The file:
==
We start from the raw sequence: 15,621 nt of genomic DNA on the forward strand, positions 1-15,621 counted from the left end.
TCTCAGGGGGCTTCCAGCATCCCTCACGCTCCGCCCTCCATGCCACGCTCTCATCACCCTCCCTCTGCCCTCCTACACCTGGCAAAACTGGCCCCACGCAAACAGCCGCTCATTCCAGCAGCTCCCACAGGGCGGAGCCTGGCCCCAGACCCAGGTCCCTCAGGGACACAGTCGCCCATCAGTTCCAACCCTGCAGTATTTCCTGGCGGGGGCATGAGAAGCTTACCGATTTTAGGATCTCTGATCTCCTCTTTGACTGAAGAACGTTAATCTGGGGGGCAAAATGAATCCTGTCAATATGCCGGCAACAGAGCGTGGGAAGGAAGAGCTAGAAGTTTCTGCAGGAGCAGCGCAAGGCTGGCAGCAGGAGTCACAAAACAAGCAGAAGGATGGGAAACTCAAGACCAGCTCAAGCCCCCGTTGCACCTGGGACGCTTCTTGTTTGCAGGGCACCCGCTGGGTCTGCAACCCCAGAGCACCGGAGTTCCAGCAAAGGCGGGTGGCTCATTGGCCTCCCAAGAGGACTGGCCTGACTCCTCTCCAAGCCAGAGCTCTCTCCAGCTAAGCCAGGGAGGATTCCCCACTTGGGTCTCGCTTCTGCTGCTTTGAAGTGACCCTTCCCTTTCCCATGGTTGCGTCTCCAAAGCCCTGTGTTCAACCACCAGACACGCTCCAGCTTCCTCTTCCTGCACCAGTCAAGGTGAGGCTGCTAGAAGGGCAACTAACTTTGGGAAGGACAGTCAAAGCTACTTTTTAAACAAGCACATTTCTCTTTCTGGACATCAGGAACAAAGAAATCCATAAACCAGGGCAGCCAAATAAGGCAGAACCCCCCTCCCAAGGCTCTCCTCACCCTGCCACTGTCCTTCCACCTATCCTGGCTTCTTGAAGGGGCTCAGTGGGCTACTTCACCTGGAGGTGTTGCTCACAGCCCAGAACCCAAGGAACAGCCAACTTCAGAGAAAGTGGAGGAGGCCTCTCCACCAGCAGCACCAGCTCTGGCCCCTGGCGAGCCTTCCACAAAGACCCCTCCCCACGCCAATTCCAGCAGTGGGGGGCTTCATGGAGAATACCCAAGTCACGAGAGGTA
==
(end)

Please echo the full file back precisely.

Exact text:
We start from the raw sequence: 15,621 nt of genomic DNA on the forward strand, positions 1-15,621 counted from the left end.
TCTCAGGGGGCTTCCAGCATCCCTCACGCTCCGCCCTCCATGCCACGCTCTCATCACCCTCCCTCTGCCCTCCTACACCTGGCAAAACTGGCCCCACGCAAACAGCCGCTCATTCCAGCAGCTCCCACAGGGCGGAGCCTGGCCCCAGACCCAGGTCCCTCAGGGACACAGTCGCCCATCAGTTCCAACCCTGCAGTATTTCCTGGCGGGGGCATGAGAAGCTTACCGATTTTAGGATCTCTGATCTCCTCTTTGACTGAAGAACGTTAATCTGGGGGGCAAAATGAATCCTGTCAATATGCCGGCAACAGAGCGTGGGAAGGAAGAGCTAGAAGTTTCTGCAGGAGCAGCGCAAGGCTGGCAGCAGGAGTCACAAAACAAGCAGAAGGATGGGAAACTCAAGACCAGCTCAAGCCCCCGTTGCACCTGGGACGCTTCTTGTTTGCAGGGCACCCGCTGGGTCTGCAACCCCAGAGCACCGGAGTTCCAGCAAAGGCGGGTGGCTCATTGGCCTCCCAAGAGGACTGGCCTGACTCCTCTCCAAGCCAGAGCTCTCTCCAGCTAAGCCAGGGAGGATTCCCCACTTGGGTCTCGCTTCTGCTGCTTTGAAGTGACCCTTCCCTTTCCCATGGTTGCGTCTCCAAAGCCCTGTGTTCAACCACCAGACACGCTCCAGCTTCCTCTTCCTGCACCAGTCAAGGTGAGGCTGCTAGAAGGGCAACTAACTTTGGGAAGGACAGTCAAAGCTACTTTTTAAACAAGCACATTTCTCTTTCTGGACATCAGGAACAAAGAAATCCATAAACCAGGGCAGCCAAATAAGGCAGAACCCCCCTCCCAAGGCTCTCCTCACCCTGCCACTGTCCTTCCACCTATCCTGGCTTCTTGAAGGGGCTCAGTGGGCTACTTCACCTGGAGGTGTTGCTCACAGCCCAGAACCCAAGGAACAGCCAACTTCAGAGAAAGTGGAGGAGGCCTCTCCACCAGCAGCACCAGCTCTGGCCCCTGGCGAGCCTTCCACAAAGACCCCTCCCCACGCCAATTCCAGCAGTGGGGGGCTTCATGGAGAATACCCAAGTCACGAGAGGTA